From underground cool to comedic novelty, Jimmy Castor covers all the bases displaying musical versatility as his calling card.
Will he sing, swing with saxophone, or stomp all night long in the funk?
The New York City native has the expressive multicultural Big Apple as his foundation.
Latin-soul, Afro-Cuban, pop, R&B, funk. It's all in The Jimmy Castor Bunch, his showcase group.
This picture is from the cover of his 'best of' 2002 CD, The Jimmy Castor Bunch 16 Slabs of Funk.
Released on the BMG label, I wouldn't say that this is the definitive greatest hits collection, as some good stuff from Castor's Atlantic Records days are missing.
Track one is an edited version of the funk classic "It's Just Begun," a song sampled by numerous hip hop heavies. The famous 10 second sax solo that opens the song has be cut out.
Novelty tunes "Say Leroy" and "Troglodyte (Cave Man)" are here.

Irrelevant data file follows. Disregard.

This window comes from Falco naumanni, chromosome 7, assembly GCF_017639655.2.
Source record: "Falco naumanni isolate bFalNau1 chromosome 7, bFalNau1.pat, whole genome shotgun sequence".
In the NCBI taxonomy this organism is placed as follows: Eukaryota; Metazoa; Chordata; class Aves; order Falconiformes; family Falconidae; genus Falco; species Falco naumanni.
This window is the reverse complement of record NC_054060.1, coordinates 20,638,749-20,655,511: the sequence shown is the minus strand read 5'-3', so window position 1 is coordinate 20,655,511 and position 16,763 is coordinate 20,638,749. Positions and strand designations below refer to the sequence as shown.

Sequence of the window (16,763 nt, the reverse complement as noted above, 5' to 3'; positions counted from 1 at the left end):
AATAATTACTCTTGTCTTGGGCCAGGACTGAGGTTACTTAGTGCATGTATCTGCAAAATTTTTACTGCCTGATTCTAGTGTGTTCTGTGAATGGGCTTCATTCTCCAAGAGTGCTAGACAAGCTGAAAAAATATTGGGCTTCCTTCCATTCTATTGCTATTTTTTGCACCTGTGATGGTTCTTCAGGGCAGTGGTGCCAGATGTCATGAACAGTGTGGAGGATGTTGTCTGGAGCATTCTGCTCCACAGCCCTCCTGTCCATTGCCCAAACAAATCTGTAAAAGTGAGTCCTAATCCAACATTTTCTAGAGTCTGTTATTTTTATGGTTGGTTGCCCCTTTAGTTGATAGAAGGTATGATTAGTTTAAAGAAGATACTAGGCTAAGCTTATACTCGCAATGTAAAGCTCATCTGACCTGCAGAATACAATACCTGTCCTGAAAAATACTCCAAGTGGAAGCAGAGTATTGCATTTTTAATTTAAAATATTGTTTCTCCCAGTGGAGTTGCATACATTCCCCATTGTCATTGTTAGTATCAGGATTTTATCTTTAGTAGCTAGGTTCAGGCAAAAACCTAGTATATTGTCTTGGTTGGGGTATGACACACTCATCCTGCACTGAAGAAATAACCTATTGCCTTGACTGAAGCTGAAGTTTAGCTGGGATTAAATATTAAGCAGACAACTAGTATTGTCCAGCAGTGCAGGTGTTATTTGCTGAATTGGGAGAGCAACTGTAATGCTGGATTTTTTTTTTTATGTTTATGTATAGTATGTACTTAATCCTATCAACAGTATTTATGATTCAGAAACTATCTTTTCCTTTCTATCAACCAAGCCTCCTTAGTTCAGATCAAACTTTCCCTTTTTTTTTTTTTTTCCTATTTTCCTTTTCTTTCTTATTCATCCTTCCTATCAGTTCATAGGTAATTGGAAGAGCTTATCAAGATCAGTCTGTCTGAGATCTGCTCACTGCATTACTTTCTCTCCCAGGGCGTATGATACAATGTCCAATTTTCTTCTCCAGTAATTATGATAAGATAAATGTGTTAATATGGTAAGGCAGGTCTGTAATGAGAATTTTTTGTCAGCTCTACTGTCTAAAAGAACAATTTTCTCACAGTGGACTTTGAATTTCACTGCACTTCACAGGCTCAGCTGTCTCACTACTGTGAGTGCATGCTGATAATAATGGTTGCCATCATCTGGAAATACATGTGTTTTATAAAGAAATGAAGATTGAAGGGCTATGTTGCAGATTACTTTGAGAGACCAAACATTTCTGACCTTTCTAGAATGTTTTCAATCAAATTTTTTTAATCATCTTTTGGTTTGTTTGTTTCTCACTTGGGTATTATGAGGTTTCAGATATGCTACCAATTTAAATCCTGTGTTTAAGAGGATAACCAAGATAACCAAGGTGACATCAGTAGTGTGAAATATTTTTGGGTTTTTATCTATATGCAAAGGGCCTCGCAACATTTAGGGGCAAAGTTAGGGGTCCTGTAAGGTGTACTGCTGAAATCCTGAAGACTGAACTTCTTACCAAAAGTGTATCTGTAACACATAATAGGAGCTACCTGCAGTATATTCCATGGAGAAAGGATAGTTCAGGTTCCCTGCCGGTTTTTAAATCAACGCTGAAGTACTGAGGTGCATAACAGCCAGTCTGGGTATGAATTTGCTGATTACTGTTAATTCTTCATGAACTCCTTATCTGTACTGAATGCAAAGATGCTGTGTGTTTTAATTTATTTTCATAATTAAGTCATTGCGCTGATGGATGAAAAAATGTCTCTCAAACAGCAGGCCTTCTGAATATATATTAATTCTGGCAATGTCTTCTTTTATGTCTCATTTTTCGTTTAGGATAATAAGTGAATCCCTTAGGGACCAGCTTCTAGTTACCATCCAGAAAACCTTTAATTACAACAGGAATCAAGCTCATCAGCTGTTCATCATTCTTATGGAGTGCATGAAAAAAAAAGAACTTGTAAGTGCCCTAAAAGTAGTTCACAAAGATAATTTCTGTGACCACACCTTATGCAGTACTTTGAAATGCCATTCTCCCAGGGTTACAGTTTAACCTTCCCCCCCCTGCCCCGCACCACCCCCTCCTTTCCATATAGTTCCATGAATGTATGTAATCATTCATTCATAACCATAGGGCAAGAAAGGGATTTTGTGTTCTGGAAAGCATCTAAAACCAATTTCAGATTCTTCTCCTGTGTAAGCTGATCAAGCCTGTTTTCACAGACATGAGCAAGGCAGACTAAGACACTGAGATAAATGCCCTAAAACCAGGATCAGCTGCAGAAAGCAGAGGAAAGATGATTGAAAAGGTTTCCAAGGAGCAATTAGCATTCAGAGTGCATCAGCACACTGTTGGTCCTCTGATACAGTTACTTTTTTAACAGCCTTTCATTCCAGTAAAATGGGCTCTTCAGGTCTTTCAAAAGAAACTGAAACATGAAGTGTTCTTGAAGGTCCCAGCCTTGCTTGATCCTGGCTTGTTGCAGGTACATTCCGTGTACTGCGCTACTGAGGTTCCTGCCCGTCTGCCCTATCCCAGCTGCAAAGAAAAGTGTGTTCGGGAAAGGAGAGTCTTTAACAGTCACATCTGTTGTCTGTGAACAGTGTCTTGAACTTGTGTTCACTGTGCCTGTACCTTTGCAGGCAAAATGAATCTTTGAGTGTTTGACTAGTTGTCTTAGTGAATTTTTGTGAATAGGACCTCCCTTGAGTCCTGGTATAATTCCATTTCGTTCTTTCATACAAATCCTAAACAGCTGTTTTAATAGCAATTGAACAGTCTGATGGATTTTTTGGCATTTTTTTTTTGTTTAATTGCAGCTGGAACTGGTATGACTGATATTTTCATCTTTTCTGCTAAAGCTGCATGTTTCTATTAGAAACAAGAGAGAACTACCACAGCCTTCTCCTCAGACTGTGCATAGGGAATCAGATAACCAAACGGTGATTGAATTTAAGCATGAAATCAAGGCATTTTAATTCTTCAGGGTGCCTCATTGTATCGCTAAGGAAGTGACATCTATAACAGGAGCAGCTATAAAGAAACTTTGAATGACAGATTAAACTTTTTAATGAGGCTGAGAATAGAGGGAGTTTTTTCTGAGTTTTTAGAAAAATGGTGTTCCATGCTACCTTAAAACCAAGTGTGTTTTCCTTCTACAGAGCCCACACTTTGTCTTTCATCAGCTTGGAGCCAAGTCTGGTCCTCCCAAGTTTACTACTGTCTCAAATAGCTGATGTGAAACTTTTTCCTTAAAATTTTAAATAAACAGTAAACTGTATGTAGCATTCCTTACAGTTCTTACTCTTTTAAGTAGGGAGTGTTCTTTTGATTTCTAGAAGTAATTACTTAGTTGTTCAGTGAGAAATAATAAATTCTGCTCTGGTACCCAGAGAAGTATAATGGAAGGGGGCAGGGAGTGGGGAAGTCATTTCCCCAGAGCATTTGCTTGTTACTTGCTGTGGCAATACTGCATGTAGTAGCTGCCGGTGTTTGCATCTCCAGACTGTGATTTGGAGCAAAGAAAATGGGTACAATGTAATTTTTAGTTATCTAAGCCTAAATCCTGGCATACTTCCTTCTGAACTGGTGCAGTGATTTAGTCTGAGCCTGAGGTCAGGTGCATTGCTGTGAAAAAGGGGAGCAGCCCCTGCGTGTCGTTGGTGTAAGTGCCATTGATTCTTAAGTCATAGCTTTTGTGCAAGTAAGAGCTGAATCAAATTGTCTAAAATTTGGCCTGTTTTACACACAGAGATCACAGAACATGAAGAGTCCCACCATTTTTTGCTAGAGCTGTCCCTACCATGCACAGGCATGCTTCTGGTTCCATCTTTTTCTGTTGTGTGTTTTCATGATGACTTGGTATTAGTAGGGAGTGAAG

His instrumental saxophone virtuosity shines on Roberta Flack's "The First Time Ever I Saw Your Face."
"Tribute to Jimi: Purple Haze/Foxey Lady" introduces Hendrix's music to Castor's fan base, but this medley doesn't soar like the original tracks.
"Bad," an unappreciated short 2-minute message song, has the hook, rhythm, and lyric to make it all work. Listen to 40 seconds of "Bad" below.
Of the 16 songs on this album, the ones I have mentioned present the essence of Jimmy Castor.
His Atlantic album catalogue has been reissued. Perhaps there is a definite best of Jimmy Castor in the future.
I would include the excellent full version of "Potential," and "Soul Travelin'," a song The Jimmy Castor Bunch recorded with New York City deejay Gary Byrd.
Read his official biography and listen to my 10 minute conversation with Jimmy Castor and Gerry Thomas (from a longer interview I did back in the day).
But first, listen to 44 seconds of The Jimmy Castor Bunch get funky with "Bad."